Data reveals NHS waiting list figures at BHRUT soar to over 50,000 people

Outside the main entrance of Queen's Hospital in Romford.

Queen's Hospital in Romford. - Credit: Chantelle Billson

The waiting list for the trust responsible for Queen's Hospital in Romford and King George Hospital in Goodmayes has hit over 50,000 people.  

Figures released by the NHS show 52,589 people were on the waiting list for an appointment at Barking, Havering and Redbridge University Hospital’s Trust (BHRUT) at the end of September 2021.  

From this number, a total of 1,077 people had been waiting for over a year and seven people had been waiting for over two years.  

According to the statistics, at the outbreak of the pandemic in March 2020 there were 4,235,970 people on the NHS waiting list in England. 

BHRUT chief executive, Matthew Trainer, said the pandemic has had a “huge impact” on NHS waiting lists, but the focus remains on getting patients the care they need as “quickly as possible”.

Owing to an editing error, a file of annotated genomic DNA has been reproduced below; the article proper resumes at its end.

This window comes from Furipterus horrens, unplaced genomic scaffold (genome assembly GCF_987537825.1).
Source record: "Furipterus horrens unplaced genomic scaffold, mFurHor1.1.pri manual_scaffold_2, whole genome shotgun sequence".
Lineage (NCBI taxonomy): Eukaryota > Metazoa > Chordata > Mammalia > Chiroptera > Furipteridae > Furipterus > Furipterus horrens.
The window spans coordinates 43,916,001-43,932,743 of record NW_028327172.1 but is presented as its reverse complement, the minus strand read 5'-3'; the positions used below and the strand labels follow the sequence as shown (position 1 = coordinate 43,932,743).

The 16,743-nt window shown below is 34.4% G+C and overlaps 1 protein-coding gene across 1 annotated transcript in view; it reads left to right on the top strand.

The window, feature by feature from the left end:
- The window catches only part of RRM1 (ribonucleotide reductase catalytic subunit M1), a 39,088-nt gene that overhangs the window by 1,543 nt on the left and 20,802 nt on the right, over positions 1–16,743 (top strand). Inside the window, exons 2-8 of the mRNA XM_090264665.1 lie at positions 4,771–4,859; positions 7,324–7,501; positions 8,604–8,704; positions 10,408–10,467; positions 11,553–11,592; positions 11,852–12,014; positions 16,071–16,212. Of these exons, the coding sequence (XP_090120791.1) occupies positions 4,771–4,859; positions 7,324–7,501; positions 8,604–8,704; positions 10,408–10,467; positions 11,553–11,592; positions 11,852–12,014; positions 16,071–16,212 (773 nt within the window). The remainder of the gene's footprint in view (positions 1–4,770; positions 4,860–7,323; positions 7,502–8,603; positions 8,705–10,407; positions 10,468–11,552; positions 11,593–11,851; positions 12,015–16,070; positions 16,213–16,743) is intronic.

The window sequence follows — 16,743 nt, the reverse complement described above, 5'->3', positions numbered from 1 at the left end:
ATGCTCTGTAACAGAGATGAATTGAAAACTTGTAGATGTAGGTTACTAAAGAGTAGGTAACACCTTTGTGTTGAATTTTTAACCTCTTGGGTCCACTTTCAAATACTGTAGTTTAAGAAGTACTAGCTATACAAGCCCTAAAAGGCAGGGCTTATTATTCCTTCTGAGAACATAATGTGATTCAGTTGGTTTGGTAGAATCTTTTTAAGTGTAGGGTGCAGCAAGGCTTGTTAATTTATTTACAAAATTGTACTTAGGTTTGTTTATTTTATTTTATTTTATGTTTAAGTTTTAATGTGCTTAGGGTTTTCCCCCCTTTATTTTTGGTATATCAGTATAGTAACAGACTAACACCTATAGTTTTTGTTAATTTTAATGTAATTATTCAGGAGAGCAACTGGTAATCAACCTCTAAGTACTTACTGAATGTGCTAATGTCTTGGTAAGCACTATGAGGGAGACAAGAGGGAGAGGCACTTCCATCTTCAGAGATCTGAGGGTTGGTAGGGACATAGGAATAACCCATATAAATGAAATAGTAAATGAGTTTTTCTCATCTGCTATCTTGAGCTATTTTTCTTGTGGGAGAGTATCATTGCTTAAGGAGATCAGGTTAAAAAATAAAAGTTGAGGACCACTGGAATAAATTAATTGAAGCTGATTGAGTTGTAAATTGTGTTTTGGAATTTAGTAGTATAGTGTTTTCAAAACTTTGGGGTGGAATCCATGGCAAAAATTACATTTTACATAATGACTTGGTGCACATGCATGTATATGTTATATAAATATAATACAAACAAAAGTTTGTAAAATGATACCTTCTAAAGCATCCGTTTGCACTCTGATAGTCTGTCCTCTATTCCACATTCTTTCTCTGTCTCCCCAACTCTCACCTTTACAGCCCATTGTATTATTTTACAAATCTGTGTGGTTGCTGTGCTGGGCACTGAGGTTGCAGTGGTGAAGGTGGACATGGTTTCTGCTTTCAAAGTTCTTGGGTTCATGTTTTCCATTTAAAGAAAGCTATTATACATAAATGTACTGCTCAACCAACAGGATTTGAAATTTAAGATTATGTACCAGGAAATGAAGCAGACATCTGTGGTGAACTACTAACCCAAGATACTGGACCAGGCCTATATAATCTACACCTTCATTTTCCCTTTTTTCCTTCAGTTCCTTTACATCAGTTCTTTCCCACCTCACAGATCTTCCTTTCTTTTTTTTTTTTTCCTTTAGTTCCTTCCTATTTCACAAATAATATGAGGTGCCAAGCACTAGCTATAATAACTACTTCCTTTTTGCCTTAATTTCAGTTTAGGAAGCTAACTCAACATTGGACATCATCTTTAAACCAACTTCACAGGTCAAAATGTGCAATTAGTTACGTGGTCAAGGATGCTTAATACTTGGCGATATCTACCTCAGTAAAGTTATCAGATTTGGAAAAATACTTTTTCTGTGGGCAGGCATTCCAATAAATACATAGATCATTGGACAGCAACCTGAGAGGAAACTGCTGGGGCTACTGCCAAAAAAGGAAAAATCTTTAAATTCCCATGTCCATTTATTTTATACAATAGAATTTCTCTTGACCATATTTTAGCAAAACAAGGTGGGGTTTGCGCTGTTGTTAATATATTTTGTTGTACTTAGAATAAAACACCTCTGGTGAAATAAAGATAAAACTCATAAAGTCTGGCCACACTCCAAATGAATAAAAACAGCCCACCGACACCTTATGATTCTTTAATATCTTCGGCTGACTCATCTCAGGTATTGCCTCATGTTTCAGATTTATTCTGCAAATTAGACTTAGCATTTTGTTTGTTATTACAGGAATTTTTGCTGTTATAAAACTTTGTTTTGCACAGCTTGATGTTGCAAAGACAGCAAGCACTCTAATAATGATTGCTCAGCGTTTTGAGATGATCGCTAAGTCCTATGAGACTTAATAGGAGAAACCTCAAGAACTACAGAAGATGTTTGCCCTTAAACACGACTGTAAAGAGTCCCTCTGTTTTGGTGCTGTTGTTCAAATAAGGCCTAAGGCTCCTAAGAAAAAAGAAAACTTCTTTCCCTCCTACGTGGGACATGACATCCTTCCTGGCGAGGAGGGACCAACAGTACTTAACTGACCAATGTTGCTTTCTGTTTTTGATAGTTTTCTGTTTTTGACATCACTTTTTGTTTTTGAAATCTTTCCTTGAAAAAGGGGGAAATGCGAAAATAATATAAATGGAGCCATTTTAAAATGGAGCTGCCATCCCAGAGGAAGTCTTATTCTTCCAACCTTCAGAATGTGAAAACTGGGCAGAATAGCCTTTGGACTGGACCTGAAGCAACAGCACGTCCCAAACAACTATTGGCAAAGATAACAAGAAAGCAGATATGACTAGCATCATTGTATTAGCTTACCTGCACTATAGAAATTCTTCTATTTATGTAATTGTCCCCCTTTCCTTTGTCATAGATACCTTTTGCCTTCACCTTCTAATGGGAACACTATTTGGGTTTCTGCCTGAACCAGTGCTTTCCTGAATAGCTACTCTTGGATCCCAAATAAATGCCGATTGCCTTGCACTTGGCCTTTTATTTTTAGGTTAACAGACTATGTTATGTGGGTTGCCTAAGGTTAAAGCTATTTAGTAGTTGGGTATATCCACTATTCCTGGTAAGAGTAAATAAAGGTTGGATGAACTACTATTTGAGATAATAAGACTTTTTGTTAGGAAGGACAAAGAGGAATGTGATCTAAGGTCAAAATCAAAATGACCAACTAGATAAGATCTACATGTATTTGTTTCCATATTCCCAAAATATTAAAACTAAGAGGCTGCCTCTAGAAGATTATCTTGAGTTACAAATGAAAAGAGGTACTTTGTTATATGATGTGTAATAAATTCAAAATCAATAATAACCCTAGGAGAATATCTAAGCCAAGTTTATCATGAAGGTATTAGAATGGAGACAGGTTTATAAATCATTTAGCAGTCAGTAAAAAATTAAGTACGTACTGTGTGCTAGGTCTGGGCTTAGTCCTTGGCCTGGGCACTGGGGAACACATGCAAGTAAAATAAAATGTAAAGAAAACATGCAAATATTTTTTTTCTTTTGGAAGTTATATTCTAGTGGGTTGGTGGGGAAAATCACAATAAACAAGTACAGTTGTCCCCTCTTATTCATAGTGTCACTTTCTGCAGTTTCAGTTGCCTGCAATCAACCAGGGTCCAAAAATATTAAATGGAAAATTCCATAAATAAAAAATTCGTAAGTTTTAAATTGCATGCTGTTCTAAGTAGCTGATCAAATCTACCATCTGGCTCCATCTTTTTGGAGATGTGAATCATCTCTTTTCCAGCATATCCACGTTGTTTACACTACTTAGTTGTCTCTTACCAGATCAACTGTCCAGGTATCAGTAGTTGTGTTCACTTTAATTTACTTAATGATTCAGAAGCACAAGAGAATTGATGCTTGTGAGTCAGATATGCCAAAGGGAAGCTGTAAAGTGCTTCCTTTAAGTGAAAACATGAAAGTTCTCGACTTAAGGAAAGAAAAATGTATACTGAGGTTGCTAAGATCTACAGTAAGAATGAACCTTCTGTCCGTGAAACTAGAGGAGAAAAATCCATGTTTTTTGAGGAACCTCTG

He added: “Our recovery plan has already seen the numbers waiting a year reduce from 2,430 to 1,077 and our teams are working extremely hard to come up with innovative ways to get patients the treatment they need.” 

A national standard of 92 per cent of people being seen within 18 weeks of a referral has not been met since 2016.   

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The national waiting list is now 37.7 per cent higher than it was before Covid-19.  

Commenting on the increased waiting lists, MP for Dagenham and Rainham Jon Cruddas said: “The doctors, nurses, and other local health care professionals are doing amazing work, trying to see as many people as they can and provide quality care.  

“But there’s only so much they can do after a decade of underfunding and without the staff numbers they need. 

“My constituents and people waiting for care across the country deserve better.” 

Mr Trainer said the trust's recovery plan includes projects such as the gastronaught project, which reduced wait times by five weeks, and the scalpel project, which saw 1,000 patients over a series of "special  Saturday clinics”.

He added: “It’s important we see our patients in order of clinical need and we review everyone on our waiting lists for changes in their condition to ensure we can prioritise those most in need.” 

Mr Cruddas said he is now calling on the government to “urgently produce a plan to staff and support the NHS in order to bring down waiting lists in areas like ours”. 

The Department of Health was contacted but did not respond.  

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